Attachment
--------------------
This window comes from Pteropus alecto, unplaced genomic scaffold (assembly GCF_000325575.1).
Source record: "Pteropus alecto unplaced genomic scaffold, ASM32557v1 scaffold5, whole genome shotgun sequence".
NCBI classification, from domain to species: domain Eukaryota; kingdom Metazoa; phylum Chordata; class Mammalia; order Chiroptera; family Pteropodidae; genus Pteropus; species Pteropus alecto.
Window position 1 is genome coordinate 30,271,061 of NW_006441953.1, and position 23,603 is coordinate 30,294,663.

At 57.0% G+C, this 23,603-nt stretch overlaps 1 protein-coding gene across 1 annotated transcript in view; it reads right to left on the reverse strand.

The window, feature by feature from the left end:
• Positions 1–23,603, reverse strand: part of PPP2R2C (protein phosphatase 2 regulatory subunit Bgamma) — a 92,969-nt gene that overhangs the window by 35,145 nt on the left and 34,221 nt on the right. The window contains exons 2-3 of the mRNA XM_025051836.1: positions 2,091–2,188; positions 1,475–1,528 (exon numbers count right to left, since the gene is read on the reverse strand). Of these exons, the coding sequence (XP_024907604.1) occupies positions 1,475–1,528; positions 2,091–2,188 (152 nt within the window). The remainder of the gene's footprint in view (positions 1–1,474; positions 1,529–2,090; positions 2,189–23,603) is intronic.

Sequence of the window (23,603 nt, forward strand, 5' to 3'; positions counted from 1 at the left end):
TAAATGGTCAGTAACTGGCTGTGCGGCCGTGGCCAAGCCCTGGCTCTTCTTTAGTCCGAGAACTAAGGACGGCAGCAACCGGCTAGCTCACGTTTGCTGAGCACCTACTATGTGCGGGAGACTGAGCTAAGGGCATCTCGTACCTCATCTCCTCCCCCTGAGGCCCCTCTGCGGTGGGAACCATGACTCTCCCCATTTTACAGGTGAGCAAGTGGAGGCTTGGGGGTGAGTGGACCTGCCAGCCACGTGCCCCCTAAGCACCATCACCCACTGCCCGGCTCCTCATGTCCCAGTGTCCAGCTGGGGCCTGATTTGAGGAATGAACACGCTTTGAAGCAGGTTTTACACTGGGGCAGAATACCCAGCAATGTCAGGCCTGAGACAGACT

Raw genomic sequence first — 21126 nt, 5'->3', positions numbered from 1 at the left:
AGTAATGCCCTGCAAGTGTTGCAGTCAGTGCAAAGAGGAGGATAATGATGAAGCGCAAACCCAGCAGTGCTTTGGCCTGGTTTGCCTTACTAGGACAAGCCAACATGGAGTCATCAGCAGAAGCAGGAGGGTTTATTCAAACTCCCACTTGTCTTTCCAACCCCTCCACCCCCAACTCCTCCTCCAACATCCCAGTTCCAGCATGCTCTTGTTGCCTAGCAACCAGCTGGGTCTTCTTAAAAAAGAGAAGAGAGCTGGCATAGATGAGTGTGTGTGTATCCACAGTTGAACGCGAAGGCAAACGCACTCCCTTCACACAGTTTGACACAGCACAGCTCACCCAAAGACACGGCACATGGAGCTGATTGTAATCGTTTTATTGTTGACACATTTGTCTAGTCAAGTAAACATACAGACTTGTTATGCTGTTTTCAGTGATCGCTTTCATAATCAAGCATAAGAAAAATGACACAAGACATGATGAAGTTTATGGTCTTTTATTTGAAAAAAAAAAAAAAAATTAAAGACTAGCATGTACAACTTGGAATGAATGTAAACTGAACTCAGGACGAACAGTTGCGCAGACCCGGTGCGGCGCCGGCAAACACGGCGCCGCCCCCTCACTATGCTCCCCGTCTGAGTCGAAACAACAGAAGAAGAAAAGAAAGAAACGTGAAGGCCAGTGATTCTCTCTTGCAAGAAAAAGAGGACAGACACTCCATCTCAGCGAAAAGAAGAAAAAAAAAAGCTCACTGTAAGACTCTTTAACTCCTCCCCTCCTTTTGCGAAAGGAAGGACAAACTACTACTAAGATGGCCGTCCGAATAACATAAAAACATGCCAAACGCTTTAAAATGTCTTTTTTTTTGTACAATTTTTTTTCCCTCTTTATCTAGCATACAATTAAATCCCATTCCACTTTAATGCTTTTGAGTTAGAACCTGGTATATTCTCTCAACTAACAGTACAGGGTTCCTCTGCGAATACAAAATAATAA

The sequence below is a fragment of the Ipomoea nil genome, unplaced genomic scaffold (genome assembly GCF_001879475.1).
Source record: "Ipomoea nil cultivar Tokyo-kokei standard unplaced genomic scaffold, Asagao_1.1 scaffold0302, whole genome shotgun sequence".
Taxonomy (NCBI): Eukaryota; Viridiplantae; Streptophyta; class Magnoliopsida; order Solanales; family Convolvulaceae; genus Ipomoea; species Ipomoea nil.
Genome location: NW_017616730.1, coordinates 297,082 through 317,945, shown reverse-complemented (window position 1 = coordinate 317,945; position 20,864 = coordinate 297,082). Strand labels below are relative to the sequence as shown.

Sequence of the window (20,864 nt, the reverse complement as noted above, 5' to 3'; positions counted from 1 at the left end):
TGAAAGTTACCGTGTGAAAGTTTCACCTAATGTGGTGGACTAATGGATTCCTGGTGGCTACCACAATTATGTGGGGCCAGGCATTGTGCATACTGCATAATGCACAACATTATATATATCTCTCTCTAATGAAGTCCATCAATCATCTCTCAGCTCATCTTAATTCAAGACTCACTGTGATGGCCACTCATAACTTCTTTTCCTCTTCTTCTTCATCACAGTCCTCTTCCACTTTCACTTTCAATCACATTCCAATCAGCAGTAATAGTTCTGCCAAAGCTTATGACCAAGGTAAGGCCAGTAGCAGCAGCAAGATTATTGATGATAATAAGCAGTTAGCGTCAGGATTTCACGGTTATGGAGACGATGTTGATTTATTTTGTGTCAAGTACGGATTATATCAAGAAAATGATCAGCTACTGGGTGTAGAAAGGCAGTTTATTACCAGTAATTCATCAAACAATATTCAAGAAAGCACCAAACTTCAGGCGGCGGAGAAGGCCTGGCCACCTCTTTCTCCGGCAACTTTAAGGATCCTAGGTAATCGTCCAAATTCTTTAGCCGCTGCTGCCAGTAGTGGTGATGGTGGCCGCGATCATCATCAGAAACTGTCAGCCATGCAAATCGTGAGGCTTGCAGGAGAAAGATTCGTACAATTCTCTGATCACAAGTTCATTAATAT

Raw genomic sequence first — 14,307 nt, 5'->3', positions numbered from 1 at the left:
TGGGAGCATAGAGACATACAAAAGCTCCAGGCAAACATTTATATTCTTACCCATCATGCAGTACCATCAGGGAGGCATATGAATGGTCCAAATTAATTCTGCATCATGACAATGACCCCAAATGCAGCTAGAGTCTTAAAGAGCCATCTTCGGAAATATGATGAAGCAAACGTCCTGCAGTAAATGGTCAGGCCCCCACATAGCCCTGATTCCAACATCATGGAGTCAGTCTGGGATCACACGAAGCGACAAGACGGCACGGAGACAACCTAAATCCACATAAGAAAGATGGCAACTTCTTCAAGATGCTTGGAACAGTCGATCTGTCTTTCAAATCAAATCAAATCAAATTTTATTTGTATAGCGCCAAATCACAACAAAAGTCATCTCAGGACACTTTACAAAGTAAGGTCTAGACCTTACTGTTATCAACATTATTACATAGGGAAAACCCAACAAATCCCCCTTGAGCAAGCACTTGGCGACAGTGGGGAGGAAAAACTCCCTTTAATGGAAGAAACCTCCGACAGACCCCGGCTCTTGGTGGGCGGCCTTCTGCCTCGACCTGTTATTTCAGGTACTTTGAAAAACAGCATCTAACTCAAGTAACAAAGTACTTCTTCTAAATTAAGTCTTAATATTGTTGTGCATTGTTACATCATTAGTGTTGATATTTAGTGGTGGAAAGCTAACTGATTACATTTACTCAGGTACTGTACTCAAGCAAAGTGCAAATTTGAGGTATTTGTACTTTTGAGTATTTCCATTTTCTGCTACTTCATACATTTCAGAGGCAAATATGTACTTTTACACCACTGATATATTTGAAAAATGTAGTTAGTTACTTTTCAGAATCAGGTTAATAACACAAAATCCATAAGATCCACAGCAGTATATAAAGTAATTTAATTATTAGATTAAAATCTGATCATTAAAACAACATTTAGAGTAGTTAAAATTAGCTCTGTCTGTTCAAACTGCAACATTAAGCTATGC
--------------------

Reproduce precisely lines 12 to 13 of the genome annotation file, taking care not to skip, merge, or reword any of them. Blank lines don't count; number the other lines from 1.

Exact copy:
The sequence below is a fragment of the Ipomoea nil genome, unplaced genomic scaffold (genome assembly GCF_001879475.1).
Source record: "Ipomoea nil cultivar Tokyo-kokei standard unplaced genomic scaffold, Asagao_1.1 scaffold0302, whole genome shotgun sequence".